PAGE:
Pesticide Laws & Regulations
The national pesticide applicator certification and training program (C&T) is part of a larger body of federal pesticide laws and regulations.
The Federal Insecticide, Fungicide and Rodenticide Act (FIFRA) assigns the US Environmental Protection Agency (U.S. EPA) authority to regulate the manufacture, sale, distribution, and use of pesticides. It also requires anyone purchasing, using, or supervising the use of restricted-use pesticides (RUPs) to be a certified applicator.
U.S. EPA classifies a pesticide as restricted use if it poses unreasonable risks to the applicator, other people, or the environment and requires assurances that the applicator is certified by demonstrating competencies. Restricted use pesticides may only be used by or under the direct supervision of a certified applicator.
U.S. EPA established by regulation (40 CFR 171) minimum standards of competency for private and commercial applicators, categories of commercial applicators, and provisions for program delegation to states, tribes, territories, and federal agencies. U.S. EPA has delegated the program to 50 states, 2 territories, 4 tribes and the District of Columbia.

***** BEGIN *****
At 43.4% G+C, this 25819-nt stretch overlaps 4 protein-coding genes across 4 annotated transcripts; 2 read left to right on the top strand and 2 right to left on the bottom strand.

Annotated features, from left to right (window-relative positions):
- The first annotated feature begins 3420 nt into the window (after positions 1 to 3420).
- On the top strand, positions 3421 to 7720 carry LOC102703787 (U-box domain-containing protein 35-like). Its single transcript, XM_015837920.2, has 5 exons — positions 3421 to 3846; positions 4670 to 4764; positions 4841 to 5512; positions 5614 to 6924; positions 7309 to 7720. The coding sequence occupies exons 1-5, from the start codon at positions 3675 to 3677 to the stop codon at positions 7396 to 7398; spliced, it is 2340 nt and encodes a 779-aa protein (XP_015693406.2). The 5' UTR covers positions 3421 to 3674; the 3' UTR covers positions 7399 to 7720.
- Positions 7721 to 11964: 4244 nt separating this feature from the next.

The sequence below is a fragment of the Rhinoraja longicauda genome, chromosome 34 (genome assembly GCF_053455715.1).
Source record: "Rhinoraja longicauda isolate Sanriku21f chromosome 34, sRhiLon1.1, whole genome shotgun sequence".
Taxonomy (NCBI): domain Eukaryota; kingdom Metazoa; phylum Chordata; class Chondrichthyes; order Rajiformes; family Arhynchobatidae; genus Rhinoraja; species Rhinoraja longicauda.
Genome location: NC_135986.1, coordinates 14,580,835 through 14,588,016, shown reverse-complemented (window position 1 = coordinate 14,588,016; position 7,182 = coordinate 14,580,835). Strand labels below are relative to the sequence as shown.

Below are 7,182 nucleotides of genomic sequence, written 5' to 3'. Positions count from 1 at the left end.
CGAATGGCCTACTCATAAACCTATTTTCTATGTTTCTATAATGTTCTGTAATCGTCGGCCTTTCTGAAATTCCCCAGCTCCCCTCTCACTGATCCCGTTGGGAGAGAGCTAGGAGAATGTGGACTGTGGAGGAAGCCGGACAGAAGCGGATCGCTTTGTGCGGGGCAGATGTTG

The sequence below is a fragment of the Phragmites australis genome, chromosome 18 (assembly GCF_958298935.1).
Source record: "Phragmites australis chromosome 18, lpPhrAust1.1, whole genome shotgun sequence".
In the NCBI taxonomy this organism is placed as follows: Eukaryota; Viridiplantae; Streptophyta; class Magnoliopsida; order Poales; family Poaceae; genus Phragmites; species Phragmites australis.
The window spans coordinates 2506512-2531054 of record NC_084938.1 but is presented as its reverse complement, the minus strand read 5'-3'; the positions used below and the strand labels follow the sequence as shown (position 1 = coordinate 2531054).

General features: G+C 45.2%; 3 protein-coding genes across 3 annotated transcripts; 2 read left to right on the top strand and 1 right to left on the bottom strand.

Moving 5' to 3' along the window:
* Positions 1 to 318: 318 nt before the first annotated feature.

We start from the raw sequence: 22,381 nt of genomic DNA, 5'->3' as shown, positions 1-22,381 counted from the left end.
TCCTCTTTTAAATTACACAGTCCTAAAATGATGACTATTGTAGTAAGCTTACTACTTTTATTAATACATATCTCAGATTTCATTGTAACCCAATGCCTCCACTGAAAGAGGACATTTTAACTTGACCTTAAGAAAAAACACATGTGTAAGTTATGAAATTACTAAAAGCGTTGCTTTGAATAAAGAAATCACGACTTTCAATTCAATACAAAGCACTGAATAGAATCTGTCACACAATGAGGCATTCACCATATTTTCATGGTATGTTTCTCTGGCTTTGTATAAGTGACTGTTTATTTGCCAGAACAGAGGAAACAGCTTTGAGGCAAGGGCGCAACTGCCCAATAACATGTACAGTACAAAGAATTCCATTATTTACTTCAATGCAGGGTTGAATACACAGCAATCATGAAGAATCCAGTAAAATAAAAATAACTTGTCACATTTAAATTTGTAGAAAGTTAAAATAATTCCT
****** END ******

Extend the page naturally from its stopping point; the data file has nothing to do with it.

· Private applicator – A private applicator uses or supervises the use of restricted use pesticides for the purpose of producing an agricultural commodity on property owned or rented by him or his employer or, if applied without compensation, on the property of another person.
· Commercial applicator – A commercial applicator uses or supervises the use of restricted use pesticides for any purpose or on any property other than as provided by the definitions of “private applicator.”
Most state certification standards exceed the federal standards. Many states require all professional pesticide applicators to be certified, whether they use RUPs or non-RUPs.